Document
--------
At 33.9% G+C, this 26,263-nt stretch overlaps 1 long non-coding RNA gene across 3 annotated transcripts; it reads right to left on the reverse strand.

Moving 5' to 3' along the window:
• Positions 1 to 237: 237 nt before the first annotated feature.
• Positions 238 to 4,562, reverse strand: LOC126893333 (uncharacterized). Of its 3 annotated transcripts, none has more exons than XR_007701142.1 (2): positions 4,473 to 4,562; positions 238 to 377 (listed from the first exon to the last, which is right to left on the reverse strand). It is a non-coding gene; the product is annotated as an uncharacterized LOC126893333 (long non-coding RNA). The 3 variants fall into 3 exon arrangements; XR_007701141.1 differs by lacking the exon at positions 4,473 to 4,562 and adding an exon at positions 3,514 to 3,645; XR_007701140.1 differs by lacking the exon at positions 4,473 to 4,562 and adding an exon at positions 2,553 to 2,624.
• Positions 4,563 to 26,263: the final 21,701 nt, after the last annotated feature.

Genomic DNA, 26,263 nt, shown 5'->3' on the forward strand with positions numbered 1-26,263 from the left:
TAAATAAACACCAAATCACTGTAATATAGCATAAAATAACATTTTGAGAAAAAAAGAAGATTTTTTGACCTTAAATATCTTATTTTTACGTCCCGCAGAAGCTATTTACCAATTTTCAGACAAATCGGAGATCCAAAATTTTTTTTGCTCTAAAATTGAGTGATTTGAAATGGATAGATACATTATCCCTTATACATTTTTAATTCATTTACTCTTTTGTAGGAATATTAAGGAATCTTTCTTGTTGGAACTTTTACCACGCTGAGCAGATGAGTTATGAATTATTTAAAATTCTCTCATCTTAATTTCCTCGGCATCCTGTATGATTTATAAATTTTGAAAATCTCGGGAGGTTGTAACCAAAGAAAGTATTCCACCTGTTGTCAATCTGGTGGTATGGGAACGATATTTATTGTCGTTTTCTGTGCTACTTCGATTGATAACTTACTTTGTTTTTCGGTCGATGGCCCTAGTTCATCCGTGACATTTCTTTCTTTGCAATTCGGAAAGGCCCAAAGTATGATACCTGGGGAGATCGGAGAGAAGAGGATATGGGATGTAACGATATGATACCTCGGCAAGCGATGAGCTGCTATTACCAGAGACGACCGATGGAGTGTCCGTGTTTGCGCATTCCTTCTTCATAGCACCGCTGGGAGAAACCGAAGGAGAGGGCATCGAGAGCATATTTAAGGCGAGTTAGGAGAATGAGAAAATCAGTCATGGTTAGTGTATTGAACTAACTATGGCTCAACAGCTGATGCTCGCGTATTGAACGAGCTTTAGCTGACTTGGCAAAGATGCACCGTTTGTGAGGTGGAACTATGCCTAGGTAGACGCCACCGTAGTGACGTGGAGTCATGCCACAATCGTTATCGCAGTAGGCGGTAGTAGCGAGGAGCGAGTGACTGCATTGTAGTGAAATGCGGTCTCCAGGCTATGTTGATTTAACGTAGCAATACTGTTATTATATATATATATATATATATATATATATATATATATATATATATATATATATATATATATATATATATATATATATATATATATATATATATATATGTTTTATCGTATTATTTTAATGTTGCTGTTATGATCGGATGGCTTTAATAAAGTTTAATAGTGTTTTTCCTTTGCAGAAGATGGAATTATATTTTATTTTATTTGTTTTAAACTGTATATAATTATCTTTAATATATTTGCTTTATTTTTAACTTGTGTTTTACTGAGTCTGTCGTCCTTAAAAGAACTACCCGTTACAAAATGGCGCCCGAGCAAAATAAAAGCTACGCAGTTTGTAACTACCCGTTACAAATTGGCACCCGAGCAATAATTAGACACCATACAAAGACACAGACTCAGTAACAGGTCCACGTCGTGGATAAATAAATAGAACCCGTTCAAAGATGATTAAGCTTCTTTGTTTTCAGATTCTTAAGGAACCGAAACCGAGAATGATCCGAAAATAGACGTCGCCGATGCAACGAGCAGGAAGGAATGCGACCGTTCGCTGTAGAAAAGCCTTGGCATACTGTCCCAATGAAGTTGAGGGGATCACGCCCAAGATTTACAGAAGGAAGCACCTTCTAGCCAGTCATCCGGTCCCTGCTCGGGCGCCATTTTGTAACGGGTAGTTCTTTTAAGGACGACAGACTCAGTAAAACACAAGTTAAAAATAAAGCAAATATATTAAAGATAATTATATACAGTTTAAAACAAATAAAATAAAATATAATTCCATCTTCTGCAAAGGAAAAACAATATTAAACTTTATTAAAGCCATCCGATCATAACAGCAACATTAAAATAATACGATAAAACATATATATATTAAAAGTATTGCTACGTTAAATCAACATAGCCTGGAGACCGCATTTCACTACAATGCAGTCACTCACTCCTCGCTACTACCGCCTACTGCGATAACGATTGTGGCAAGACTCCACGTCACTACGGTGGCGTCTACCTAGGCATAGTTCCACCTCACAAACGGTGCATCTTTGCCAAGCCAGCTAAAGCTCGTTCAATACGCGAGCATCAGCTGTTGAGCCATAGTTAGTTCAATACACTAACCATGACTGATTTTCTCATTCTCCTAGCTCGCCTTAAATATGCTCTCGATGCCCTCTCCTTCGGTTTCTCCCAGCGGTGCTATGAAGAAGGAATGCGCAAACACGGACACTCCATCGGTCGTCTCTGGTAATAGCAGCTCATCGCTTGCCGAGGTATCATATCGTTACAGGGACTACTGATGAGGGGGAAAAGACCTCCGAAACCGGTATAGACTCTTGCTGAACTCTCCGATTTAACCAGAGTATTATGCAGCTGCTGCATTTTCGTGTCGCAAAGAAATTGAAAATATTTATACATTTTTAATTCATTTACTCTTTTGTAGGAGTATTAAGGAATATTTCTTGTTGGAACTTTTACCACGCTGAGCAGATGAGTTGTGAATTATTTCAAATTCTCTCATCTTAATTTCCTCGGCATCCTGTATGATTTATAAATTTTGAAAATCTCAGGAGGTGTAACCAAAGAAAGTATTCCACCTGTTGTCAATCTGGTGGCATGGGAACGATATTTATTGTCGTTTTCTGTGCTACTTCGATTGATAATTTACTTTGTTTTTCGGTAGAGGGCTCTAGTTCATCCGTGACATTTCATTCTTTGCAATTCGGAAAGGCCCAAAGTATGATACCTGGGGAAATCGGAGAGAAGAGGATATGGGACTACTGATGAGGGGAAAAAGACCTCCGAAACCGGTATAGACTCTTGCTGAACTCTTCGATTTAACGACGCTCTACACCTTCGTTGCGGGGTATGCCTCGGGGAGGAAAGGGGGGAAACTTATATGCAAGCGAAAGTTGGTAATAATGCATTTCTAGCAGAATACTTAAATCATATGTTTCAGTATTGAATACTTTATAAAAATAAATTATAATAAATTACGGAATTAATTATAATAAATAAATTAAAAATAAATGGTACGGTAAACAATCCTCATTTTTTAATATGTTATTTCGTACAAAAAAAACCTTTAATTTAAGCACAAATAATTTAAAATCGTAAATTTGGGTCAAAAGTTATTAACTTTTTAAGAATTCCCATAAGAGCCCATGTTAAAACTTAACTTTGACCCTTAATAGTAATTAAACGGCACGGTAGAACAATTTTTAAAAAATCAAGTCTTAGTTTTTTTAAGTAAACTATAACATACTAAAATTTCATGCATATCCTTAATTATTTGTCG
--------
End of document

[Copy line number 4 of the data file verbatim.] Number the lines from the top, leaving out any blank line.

• Positions 238 to 4,562, reverse strand: LOC126893333 (uncharacterized). Of its 3 annotated transcripts, none has more exons than XR_007701142.1 (2): positions 4,473 to 4,562; positions 238 to 377 (listed from the first exon to the last, which is right to left on the reverse strand). It is a non-coding gene; the product is annotated as an uncharacterized LOC126893333 (long non-coding RNA). The 3 variants fall into 3 exon arrangements; XR_007701141.1 differs by lacking the exon at positions 4,473 to 4,562 and adding an exon at positions 3,514 to 3,645; XR_007701140.1 differs by lacking the exon at positions 4,473 to 4,562 and adding an exon at positions 2,553 to 2,624.